Greg's early research focused on the ecology of birds and mammals in subalpine forests, with an emphasis on habitat relationships and population dynamics of boreal owls. He is particularly interested in forest disturbance dynamics and the consequences for vertebrates. Although he has focused on subalpine forest ecology, his research extends from seabirds in Alaska to invasive fish dynamics in Yellowstone, to implementation of the Endangered Species Act. Since 1995 he has collaborated with biologists in the Russian Far East to conserve the Amur tiger and understand prey dynamics. His "day job" with the US Forest Service, Regional Office focuses on improving methods for assessing species viability in Forest Planning and developing wildlife monitoring programs. He currently focuses a great deal of energy toward development of practical, implemental approaches to climate change adaptation for conservation.

 


 

Kristina Hufford

Assistant Professor, Ecosystem Science and Management
University of Wyoming
Email: khufford@uwyo.edu
Top of Page

 


Robert Kelly

Robert KellyProfessor, Atmospheric Science
Director, Earth System Science
University of Wyoming

Email: rkelly@uwyo.edu
Top of Page

Besides teaching and advising in ATSC and ESS, I am involved in four research areas:

1.  Measurements of wind and turbulence at the UW Wind Energy Research Center field site, which will be located south of the UW Livestock Arena off Hwy 230.  This is the first stage of measurements to detail the inflow to experimental wind turbines which will also be located on the WERC site.

2.  Studying an abrupt land-use transition in Nebraska, using the UW King Air research aircraft and towers from NCAR/ISFS, and in collaboration with Thomas Parish, UW.  Objectives for this 2012 field work, pending funding from NSF, includes measurements of the winds and horizontal pressure gradients associated with the land-use change, and studying the day and night patterns of surface layer fluxes, temperature, humidity, and winds also associated with the change.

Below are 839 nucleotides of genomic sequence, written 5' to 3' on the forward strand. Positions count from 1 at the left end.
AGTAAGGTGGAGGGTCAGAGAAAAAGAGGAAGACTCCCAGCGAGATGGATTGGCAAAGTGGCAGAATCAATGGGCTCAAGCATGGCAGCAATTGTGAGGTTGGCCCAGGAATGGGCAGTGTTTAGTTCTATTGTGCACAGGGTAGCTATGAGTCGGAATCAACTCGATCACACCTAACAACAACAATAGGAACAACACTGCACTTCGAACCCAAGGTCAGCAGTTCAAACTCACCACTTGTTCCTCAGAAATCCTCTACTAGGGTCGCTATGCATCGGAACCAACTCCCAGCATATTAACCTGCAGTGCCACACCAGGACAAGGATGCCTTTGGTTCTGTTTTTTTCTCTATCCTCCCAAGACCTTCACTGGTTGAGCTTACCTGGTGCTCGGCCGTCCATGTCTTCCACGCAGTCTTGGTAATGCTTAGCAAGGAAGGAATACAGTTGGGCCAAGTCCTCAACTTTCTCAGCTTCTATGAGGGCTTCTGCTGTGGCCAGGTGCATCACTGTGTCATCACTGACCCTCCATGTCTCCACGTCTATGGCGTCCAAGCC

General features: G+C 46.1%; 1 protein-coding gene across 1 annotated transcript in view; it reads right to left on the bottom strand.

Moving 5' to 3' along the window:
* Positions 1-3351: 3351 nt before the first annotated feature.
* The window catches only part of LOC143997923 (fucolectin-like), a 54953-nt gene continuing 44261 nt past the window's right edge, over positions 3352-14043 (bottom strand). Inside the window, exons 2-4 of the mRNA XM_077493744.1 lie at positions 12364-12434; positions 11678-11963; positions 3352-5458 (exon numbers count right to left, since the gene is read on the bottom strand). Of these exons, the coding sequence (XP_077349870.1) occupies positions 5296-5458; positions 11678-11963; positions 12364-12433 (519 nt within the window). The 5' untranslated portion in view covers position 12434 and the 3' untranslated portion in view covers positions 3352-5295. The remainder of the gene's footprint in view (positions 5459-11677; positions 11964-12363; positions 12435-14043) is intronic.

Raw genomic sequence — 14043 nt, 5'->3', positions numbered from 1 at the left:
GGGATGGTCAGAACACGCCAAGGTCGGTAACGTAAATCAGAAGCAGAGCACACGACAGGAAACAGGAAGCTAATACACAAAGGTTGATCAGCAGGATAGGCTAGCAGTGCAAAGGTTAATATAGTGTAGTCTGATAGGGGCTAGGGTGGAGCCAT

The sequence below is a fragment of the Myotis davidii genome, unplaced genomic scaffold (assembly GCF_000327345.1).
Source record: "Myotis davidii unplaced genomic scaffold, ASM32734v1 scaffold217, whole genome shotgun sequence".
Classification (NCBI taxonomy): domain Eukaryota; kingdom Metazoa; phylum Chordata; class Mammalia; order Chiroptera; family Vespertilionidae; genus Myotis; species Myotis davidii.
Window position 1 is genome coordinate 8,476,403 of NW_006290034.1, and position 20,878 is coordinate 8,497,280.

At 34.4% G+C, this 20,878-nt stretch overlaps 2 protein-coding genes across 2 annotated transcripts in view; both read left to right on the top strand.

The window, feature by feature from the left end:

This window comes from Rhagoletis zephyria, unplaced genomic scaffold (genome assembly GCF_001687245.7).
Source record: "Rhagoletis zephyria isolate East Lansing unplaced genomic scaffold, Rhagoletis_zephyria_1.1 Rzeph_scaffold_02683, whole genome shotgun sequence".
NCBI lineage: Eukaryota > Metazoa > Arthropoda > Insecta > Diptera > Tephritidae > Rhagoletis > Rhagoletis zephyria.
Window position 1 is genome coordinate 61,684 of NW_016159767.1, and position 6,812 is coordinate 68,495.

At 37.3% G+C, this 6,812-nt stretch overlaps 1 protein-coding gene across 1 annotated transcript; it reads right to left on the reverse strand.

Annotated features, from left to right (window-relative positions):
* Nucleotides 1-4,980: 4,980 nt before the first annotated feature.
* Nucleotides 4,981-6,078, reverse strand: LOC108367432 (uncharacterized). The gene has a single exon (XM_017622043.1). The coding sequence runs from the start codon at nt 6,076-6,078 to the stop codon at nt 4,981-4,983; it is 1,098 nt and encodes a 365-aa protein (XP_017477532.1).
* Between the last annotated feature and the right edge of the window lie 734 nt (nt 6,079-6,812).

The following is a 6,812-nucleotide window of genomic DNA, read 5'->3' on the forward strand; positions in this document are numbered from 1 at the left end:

3.  Analysis of field measurements collected with the UW King Air and a single NCAR/ISFS tower over complex, snow-covered terrain in North Park, CO, in collaboration with Larry Mahrt, Oregon State University.

4.  Co-advising a PhD student (David Reed) in the PiE program, who is pursuing investigations of two sagebrush-dominated ecosystems, and another pine-bark beetle infested lodgepole-pine ecosystem in or near the Medicine Bow Forest.  Second advisor:  Brent Ewers, UW.

 



David Liberles

David LiberlesAssistant Professor
Department of Molecular Biology

E-mail: liberles@uwyo.edu
Top of Page
 
As species diverge, specific molecular changes drive phenotypic changes and ultimately adaptation. Understanding the mechanism of the evolution of new functionality in genomes and how this correlates with the phenotypic divergence of species is the central theme of my research group. Important genomic events include horizontal transfer, gene duplication, sequence divergence, gene expression divergence, mRNA splicing pattern divergence, and a host of other mechanisms. We focus on detecting and collating these different events in a phylogenetic perspective, developing and applying methods, at the DNA and protein sequence levels using parsimony and maximum likelihood methodologies, at protein structural levels, and at systems network levels.

 


 

William Massman

William MassmanResearch Meteorologist